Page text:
"[CIOs] have to have the courage to participate in the process; they have to have the courage to step up and contribute to the process," said Loo, vice president of global IT at Santa Clara, Calif.-based Avaya Inc.
After all, there's no shortage of either chief executives willing to take IT matters into their own hands or ways to do it. "What's stopping the [chief marketing officer] from building a slick app that can deliver great stuff to their internal or external customers? How is IT playing a role to enable as opposed to blocking that?" asked Sanjay Mirchandani, executive vice president and former CIO at Hopkinton, Mass.-based EMC Corp. "The roles are changing. To me, that's the important conversation to have."
CIO panel participants
Shawn Banerji, managing director, Russell Reynolds Associates
Michael Loo, vice president of global IT, Avaya Inc.
Keith Collins, CIO, CTO, senior vice president, SAS Institute Inc.
Georgia Papathomas, CIO, vice president, J&J Pharmaceuticals
Michael Golz, CIO of SAP's Americas division, senior vice president, SAP AG
Sanjay Mirchandani, former CIO, executive vice president, EMC Corp.
CIO risk-taking can also mean having the courage to acknowledge IT doesn't have all the answers and doesn't hold a monopoly on innovative thinking, agreed Michael Golz, senior vice president and CIO of SAP's Americas division Inc. headquartered in Newtown Square, Pa.
Realizing how easy it is to build a quick mobile application, SAP established an internal app gallery and invited anyone in the company to build their own. After the app is uploaded, the IT department takes it from there, running it through a security check and keeping tabs on the number of times it's downloaded. So far, the app has been a success and has even churned up great ideas from some surprising places.
"There's this kid in purchasing that built the greatest single-sign-on app three years ago, which has now become part of the standard product," Golz said. "Mobile document management folks came up with a secure way of distributing documents from behind the firewall to iPads, and that's now a part of a standard product."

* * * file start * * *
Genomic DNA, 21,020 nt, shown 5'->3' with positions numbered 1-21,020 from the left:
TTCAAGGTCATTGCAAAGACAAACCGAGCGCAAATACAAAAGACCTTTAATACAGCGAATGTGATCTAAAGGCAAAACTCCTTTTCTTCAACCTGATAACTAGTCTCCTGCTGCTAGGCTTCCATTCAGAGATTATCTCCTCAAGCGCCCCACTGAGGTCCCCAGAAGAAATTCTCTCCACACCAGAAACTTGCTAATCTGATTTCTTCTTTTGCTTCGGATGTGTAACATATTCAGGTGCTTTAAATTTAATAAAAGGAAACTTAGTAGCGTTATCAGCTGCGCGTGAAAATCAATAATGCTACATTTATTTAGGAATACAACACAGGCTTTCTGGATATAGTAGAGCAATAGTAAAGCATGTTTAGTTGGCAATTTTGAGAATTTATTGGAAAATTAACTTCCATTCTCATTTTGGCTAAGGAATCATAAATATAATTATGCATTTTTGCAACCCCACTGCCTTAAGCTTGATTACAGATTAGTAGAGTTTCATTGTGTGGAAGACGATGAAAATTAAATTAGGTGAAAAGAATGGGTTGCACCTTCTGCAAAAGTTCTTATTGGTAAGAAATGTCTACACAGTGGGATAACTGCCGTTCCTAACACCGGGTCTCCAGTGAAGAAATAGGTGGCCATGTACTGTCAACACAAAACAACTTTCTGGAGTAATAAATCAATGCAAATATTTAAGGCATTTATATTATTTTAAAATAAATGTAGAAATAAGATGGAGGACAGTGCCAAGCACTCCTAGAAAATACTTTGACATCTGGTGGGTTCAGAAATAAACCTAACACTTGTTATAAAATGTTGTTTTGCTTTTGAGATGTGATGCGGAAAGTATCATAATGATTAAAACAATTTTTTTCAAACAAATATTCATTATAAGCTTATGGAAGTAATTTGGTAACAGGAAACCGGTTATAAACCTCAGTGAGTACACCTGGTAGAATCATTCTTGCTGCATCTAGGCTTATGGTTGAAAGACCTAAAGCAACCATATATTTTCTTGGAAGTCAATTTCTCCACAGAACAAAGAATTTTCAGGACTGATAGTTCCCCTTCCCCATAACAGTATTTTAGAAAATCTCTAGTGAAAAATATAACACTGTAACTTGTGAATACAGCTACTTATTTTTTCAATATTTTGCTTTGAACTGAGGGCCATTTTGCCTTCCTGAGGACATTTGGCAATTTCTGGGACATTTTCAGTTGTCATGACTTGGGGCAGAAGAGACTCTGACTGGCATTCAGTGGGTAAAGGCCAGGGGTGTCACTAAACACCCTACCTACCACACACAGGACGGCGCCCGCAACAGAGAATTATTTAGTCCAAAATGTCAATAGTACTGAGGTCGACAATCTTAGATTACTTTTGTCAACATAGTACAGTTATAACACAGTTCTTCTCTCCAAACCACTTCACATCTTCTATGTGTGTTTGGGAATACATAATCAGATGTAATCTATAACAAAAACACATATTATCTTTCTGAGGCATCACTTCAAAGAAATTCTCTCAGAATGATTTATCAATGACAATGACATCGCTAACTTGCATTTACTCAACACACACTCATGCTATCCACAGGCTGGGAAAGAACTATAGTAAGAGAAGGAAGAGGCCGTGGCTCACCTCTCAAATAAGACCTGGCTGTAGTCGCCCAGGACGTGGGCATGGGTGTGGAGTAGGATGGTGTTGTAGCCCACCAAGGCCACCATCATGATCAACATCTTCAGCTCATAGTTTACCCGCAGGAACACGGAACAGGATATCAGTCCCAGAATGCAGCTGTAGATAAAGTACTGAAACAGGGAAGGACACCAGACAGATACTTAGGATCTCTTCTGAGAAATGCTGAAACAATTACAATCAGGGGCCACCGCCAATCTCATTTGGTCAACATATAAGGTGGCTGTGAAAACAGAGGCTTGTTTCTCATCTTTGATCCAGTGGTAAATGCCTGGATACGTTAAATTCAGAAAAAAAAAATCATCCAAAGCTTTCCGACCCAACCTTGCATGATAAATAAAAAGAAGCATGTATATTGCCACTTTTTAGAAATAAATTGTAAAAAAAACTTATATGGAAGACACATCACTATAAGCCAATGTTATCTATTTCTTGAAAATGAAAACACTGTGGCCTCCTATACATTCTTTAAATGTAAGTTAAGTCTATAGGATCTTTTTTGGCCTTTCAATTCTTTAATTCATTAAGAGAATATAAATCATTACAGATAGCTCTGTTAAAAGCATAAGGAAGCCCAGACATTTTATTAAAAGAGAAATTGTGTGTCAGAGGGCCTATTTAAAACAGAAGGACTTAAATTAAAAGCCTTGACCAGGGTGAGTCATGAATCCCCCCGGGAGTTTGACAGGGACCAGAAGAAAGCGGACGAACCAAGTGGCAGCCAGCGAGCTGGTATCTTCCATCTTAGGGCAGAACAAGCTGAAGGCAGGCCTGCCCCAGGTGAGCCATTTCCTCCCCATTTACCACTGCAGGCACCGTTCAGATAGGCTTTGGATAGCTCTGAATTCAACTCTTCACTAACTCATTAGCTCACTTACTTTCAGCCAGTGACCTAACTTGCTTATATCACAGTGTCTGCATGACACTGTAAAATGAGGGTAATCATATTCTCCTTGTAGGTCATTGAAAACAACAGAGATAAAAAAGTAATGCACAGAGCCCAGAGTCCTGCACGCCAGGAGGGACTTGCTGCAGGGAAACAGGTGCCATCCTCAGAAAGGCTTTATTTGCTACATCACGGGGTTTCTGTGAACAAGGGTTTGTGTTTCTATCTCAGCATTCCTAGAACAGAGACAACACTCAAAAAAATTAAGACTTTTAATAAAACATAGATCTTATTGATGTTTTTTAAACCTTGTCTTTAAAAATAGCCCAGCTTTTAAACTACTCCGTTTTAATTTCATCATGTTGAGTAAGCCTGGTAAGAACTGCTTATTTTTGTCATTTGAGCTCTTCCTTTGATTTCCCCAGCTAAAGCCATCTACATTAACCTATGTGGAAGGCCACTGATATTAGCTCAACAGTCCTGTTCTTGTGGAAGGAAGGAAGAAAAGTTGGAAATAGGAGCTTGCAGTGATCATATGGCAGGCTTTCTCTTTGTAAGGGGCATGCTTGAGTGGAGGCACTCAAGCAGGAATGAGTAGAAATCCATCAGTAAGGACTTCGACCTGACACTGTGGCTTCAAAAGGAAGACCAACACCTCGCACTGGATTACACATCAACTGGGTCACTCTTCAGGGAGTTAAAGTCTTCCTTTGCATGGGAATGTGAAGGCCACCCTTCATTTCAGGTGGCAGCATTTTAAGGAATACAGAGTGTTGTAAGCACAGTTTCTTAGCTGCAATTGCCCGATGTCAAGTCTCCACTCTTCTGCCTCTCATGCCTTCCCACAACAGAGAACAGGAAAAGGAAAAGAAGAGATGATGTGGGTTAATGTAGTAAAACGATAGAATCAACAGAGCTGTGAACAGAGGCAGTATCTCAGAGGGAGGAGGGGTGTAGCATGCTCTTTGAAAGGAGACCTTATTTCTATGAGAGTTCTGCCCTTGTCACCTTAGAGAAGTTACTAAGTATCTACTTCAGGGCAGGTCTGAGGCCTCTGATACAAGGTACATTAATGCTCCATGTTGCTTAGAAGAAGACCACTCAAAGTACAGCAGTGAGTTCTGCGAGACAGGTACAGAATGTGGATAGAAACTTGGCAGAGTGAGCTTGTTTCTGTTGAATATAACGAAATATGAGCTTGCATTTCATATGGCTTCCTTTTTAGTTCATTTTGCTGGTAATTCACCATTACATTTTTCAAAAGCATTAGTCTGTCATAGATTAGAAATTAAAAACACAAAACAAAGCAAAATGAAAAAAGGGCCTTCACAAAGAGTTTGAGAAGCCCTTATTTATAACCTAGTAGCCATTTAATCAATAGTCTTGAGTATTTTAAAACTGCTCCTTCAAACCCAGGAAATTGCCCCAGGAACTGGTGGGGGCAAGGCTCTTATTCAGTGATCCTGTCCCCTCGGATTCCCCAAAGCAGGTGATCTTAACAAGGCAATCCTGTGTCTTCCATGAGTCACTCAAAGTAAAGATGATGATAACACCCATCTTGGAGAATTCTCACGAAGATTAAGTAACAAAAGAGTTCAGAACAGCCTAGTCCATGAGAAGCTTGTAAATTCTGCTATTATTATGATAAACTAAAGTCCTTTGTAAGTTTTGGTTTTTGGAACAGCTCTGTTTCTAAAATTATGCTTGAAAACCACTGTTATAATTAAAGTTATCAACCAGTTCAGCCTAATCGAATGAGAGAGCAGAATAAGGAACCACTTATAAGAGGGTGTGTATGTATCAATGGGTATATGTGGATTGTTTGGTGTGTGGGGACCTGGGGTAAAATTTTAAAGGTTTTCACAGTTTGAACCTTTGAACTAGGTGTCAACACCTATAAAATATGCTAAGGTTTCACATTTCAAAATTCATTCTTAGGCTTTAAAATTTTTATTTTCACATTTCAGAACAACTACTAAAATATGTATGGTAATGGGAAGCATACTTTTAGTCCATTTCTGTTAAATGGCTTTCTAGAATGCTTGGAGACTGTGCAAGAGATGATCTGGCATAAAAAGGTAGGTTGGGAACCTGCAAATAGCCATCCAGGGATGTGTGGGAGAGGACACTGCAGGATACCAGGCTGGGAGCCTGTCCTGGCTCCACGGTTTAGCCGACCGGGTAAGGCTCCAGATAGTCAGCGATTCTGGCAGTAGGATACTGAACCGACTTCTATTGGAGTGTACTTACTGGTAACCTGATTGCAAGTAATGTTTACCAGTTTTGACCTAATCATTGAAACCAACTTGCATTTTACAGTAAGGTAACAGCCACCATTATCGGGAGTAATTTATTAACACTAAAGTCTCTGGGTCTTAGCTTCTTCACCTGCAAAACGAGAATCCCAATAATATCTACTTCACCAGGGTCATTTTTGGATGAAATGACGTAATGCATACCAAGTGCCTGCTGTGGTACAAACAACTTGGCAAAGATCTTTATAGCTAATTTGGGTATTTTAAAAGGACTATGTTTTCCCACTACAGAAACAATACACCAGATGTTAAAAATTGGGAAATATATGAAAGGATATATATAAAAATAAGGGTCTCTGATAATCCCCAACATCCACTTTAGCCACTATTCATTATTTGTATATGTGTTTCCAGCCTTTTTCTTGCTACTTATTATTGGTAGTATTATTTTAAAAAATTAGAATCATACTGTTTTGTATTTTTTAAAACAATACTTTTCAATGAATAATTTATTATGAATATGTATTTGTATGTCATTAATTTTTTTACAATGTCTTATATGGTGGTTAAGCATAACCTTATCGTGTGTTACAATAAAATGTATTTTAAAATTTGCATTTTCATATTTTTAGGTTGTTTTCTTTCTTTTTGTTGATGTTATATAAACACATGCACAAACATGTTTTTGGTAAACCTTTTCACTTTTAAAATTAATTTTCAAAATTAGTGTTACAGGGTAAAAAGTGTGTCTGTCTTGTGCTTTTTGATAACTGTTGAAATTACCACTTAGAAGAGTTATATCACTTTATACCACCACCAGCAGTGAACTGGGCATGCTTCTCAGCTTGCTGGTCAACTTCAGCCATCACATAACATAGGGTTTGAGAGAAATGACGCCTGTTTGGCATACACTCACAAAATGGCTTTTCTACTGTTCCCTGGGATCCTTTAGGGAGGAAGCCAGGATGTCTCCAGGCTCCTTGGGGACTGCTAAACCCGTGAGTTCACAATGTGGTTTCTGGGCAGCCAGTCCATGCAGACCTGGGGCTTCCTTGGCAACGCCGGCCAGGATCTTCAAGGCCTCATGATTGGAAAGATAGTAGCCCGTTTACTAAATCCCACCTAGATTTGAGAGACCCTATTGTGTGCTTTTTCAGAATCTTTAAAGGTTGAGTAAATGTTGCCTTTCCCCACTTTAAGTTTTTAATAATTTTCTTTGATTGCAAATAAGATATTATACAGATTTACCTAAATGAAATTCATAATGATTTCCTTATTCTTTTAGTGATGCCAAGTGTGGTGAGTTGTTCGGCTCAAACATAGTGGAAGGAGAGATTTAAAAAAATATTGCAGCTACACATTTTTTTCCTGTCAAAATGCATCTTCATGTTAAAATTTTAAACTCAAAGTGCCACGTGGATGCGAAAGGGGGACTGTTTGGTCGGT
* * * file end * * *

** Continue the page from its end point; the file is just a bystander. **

Amid the controlled chaos of technology innovation, IT has to figure out the right balance between iron fist and anarchy. "The question on the role of IT is how do you become that broker, how do you make that happen and how do you still maintain the integrity of the system, the security?" Golz said. "How do you make that visible and not get into this rogue-anything goes situation."
Eventually, as IT departments figure out the language of its users, spend more time talking to the business and bring forward new, innovative ideas (and keep an open mind to those that materialize outside the department), the perspective of how the company perceives the department will also have to change. For J&J's Papathomas, that means moving away from talking about IT costs to talking about IT investments.
"A $25 billion company will spend $1 billion on IT in a year. So, how are we investing that money? How do we proactively provide ideas and make a business case for a return on investment?" Papathomas asked. "IT now becomes another investment. Just like we say we invest x% in R&D and x% in sales."